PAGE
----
Literature Review on Immigration

Topics: Demography, Population, Immigration Pages: 7 (2534 words) Published: May 27, 2013
If there are images in this attachment, they will not be displayed.  Download the original attachment Economic impact of immigration to Canada 
Literature Review
    According to Li, (2003), “Immigration is an international issue that involves the migration of people from one country to another on a permanent basis” (Li 2003, p. 1). The major factors which would influence a person to immigrate include family planning and the role of government policies, the desire for better wages and economic stability, as well as a cleaner environment allowing for better living conditions. The act of reuniting with family may also be a driving force which encourages immigration. Moreover, one may immigrate with the wish to change one's surroundings by adapting a new life, being given the opportunity to 'start again'. In extreme cases, immigration can be a result of persecution; freedom of religion or expression are not accepted equally in all countries. As stated by Li, “immigrants today are attracted to the highly developed regions of the world because of the material affluence and economic prosperity of these regions, and because of the resulting occupational opportunities and financial rewards for individuals” (Li 2003, p. 3). In other words, one of the strongest factors that attract immigrants are the benefits of economic improvements and high living standards which are available in developed countries. Canada's current population growth already depends almost entirely on immigration. Statistics Canada has shown that, "between the year 2001 and 2006, Canada’s population grew at an average annual rate of approximately 1%, mainly owing to strong immigration” (Statistics Canada, 2008). In addition, Statistics Canada estimates that “by the year 2030, the death rate will exceed the birth rate, and with a decreasing fertility rate, immigration would be the only growth factor for Canada's population” (2008). This is a result of an aging population, in which the baby boomers are reaching retirement, and the country cannot expect to have a high fertility rate from many of its citizens. To add on, Statistics Canada further indicates, “following current trends, projections show an annual increase of 386,400 people by 2061, which is made up of 346,800 net immigrants and 39,600 net new births. Only about 10 per cent of growth will be due to new births" (Statistics Canada, 2008). Hence, immigration is the strongest factor responsible for keeping up Canada’s population due to the fact that without immigration, the natural fertility rate contributes little to the total population growth. Due to the aging population, Bain et al. (2002) state that “Canada will face difficult years during the early twenty-first century as more and more baby boomers become seniors and the dependency load increases” (Bain et al, 2002, p.169). Thus, the existence of a largely unfilled job market may cause a rise in immigration. Similarly, in the article “Why Canada needs a flood of immigrants” (2013), it is asserted that for every Canadian senior citizen, there are 4.2 working aged Canadians, but that ratio will be cut in half by the year 2031 (The Globe and Mail, 2013). With less people paying taxes, the slow growth of population, and labour shortages, immigration cannot completely cure the population problem on its own, but it may help to alleviate the symptoms. Regarding Canada’s labour market in the future, Statistics Canada (2013) estimates that from the year 2016 to 2026 , Canada’s labour force growth rate will decrease and is projected to be less than 1% (Statistics Canada, 2013). Projections from Human Resources and Skills Development Canada (HRSDC) indicate that in order to satisfy replacement demand based on retirements, deaths and emigration, there will be a need for approximately 4.4 million jobs in the coming decade (Kustec, 2013). Similarly, Biles et al. (2011) says that, "as Canada’s population ages and its fertility rate continues to drop,...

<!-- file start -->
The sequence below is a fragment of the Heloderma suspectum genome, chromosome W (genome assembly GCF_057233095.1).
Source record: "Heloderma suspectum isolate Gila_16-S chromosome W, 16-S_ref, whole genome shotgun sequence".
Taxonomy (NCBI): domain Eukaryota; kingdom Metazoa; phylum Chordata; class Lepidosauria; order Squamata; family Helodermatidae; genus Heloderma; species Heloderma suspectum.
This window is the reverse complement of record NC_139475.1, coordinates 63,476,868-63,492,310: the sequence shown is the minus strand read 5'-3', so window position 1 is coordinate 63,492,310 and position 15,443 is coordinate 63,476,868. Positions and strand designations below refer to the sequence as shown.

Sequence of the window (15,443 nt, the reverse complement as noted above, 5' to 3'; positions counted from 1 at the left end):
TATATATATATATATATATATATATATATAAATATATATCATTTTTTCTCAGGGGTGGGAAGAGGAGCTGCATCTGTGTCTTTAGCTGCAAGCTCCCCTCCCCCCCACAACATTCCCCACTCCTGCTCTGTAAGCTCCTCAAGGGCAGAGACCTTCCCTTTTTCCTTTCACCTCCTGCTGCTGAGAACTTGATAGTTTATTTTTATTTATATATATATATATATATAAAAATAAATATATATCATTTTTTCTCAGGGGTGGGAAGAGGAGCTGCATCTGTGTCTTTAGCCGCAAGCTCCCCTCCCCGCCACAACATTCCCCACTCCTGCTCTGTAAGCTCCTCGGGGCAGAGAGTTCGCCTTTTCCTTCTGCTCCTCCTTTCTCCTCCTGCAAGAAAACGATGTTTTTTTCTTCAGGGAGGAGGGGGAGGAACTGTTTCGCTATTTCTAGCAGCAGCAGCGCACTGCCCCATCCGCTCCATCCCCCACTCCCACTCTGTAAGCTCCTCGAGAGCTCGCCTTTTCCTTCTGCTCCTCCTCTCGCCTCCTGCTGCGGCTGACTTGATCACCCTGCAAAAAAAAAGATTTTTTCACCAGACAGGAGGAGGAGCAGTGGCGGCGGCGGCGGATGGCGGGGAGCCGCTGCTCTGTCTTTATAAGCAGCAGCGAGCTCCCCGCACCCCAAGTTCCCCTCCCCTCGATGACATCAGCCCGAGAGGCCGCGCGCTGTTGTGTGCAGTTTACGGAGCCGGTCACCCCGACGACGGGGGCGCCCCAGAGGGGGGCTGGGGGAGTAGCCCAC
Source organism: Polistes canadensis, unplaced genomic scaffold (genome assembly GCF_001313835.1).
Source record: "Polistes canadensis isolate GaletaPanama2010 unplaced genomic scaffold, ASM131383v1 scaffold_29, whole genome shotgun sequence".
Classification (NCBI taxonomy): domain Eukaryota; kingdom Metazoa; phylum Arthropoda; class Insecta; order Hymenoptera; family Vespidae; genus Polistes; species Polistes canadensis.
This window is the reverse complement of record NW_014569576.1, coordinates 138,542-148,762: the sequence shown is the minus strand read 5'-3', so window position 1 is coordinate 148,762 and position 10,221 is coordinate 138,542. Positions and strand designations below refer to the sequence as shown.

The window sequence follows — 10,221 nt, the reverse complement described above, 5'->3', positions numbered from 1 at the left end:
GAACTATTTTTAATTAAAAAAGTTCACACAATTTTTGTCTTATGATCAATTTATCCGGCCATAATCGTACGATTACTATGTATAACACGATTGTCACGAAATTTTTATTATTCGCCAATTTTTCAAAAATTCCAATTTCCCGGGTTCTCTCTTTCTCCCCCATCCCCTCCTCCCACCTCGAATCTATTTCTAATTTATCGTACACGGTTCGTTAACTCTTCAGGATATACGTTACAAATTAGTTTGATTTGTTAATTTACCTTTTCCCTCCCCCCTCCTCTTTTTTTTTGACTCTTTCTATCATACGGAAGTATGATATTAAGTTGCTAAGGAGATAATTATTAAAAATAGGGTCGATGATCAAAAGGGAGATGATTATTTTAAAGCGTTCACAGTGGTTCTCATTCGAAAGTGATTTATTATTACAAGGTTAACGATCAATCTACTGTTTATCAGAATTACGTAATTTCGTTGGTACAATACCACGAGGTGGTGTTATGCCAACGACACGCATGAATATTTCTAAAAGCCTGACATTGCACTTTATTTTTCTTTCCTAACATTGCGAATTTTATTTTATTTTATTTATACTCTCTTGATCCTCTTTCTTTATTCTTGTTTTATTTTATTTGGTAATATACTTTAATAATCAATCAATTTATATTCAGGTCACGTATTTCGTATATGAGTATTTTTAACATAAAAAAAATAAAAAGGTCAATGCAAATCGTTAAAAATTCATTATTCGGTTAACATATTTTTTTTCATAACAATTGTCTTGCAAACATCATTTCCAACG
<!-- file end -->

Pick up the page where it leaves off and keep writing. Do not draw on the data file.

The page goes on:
Cited: Bain, C., Colyer J., DesRivieres D., Dolan S. (2002). Transitions in Society: The Challenge of Change. Canada: Oxford University Press.
 Francis, D. (2002). Immigration: The Economic Case. Toronto, ON: Key Porter Books
 Li, P
Biles, J., Burstein, M., Frideres J., Tolley E., Vineberg R. (2011). Integration and Inclusion of Newcomers and Minorities Across Canada. Montreal & Kingston: Queen’s Policy Studies Series, McGill-Queen’s University Press.
 Becker, G. S. (2001, May 27). How Rich Nations Can Defuse the Population Bomb. Business Week. Retrieved April 30, 2013, from: nations-can-defuse-the-population-bomb
 Beltrame J., Paddon D
CIC News. (2012, July). Canada Still Open For Immigration. Retrieved May 1st, 2013, from:
Friesen, J
 International Business Times. (2013, February 2). Illegal Immigration Is Expected To Rise in Canada By 2015. Retrieved May 1st, 2013, from:
Kustec, S
 Payton L. (2011, October 20). Cut immigration applications to fix backlog, Kenney says. CBC News. Retrieved April 26, 2013, from: immigration-cut-applications.html
Statistics Canada
Statistics Canada. (2008, January, 25). Population growth in Canada. Retrieved April 25, 2013, from:
 The Globe and Mail
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